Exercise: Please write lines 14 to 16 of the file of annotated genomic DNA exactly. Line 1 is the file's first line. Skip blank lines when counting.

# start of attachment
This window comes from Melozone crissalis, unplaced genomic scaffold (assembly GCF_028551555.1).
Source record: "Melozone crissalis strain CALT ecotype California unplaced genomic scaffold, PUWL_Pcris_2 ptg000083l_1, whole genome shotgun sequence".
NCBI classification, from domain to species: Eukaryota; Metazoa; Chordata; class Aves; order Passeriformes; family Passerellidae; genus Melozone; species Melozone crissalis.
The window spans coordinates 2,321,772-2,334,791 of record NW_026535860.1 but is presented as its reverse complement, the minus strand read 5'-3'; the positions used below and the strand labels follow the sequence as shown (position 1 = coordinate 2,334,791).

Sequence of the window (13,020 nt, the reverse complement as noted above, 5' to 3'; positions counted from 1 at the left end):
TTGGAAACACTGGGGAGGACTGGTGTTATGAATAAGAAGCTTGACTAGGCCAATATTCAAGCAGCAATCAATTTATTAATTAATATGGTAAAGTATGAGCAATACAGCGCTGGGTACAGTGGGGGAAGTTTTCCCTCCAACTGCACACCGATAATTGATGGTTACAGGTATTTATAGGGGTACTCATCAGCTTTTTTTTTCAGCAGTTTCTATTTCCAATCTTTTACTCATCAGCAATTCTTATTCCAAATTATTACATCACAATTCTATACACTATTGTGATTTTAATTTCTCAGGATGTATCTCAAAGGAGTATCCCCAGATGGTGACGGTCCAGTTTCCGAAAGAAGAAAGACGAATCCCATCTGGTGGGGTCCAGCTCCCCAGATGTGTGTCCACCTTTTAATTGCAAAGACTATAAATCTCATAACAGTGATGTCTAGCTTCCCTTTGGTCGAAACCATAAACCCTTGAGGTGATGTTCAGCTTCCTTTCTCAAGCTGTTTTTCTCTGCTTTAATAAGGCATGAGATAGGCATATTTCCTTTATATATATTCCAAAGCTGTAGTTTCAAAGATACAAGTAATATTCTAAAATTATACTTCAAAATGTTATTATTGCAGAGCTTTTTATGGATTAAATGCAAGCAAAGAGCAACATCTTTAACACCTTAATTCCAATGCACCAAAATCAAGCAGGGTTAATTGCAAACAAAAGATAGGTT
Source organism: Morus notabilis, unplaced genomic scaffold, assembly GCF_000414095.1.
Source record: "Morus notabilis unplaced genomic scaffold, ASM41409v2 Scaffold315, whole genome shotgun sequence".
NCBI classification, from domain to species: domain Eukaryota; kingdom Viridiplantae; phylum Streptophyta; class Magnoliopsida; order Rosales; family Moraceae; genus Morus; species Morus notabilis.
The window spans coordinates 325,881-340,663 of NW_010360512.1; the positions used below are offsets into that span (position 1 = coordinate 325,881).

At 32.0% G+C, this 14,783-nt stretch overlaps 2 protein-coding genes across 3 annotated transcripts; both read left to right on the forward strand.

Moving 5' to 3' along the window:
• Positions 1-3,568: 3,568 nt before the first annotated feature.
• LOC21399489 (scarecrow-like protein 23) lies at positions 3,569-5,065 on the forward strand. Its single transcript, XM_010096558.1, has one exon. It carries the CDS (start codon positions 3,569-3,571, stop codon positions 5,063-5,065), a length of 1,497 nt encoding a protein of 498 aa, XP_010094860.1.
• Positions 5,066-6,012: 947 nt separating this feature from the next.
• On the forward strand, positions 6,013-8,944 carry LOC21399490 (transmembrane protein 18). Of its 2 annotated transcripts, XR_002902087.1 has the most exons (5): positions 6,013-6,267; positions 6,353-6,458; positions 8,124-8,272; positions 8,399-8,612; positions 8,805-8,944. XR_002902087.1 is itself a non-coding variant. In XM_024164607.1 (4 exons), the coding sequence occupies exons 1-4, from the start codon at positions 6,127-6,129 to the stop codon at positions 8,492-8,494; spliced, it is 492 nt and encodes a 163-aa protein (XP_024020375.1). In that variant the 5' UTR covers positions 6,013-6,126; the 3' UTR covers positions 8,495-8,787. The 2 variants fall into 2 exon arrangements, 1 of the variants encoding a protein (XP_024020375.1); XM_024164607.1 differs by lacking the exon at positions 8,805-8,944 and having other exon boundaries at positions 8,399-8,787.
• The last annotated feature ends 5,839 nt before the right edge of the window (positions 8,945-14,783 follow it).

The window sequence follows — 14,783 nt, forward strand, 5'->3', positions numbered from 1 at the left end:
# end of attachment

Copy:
• LOC21399489 (scarecrow-like protein 23) lies at positions 3,569-5,065 on the forward strand. Its single transcript, XM_010096558.1, has one exon. It carries the CDS (start codon positions 3,569-3,571, stop codon positions 5,063-5,065), a length of 1,497 nt encoding a protein of 498 aa, XP_010094860.1.
• Positions 5,066-6,012: 947 nt separating this feature from the next.
• On the forward strand, positions 6,013-8,944 carry LOC21399490 (transmembrane protein 18). Of its 2 annotated transcripts, XR_002902087.1 has the most exons (5): positions 6,013-6,267; positions 6,353-6,458; positions 8,124-8,272; positions 8,399-8,612; positions 8,805-8,944. XR_002902087.1 is itself a non-coding variant. In XM_024164607.1 (4 exons), the coding sequence occupies exons 1-4, from the start codon at positions 6,127-6,129 to the stop codon at positions 8,492-8,494; spliced, it is 492 nt and encodes a 163-aa protein (XP_024020375.1). In that variant the 5' UTR covers positions 6,013-6,126; the 3' UTR covers positions 8,495-8,787. The 2 variants fall into 2 exon arrangements, 1 of the variants encoding a protein (XP_024020375.1); XM_024164607.1 differs by lacking the exon at positions 8,805-8,944 and having other exon boundaries at positions 8,399-8,787.